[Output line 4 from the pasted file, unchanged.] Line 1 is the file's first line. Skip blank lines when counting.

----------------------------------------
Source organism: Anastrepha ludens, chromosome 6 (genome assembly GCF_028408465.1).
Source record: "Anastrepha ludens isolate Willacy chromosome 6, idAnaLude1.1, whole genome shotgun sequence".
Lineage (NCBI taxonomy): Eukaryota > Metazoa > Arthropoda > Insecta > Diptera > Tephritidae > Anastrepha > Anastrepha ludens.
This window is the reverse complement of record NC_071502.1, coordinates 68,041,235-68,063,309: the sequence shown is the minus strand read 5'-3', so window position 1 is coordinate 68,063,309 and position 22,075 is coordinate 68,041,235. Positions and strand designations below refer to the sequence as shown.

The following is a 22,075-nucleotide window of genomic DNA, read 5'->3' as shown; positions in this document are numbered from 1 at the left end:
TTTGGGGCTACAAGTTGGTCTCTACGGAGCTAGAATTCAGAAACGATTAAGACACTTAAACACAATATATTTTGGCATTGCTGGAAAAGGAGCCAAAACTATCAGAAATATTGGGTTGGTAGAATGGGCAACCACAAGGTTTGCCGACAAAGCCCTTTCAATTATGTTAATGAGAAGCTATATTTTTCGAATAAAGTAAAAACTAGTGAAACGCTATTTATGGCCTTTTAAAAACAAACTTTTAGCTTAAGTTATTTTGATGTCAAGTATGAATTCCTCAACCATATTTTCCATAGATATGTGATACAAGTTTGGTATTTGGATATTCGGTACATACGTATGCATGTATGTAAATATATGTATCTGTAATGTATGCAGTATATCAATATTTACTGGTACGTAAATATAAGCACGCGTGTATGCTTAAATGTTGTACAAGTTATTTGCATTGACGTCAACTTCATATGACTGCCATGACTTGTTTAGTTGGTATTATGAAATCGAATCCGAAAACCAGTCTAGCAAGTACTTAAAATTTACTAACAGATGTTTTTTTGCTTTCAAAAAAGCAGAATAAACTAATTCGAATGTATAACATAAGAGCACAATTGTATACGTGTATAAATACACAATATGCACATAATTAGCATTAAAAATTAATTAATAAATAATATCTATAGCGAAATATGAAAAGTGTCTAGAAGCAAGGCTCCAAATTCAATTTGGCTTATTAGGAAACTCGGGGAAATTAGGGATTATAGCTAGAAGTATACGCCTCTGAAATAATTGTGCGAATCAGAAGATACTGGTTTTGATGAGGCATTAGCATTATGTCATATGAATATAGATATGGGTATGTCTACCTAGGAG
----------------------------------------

This window is the reverse complement of record NC_071502.1, coordinates 68,041,235-68,063,309: the sequence shown is the minus strand read 5'-3', so window position 1 is coordinate 68,063,309 and position 22,075 is coordinate 68,041,235. Positions and strand designations below refer to the sequence as shown.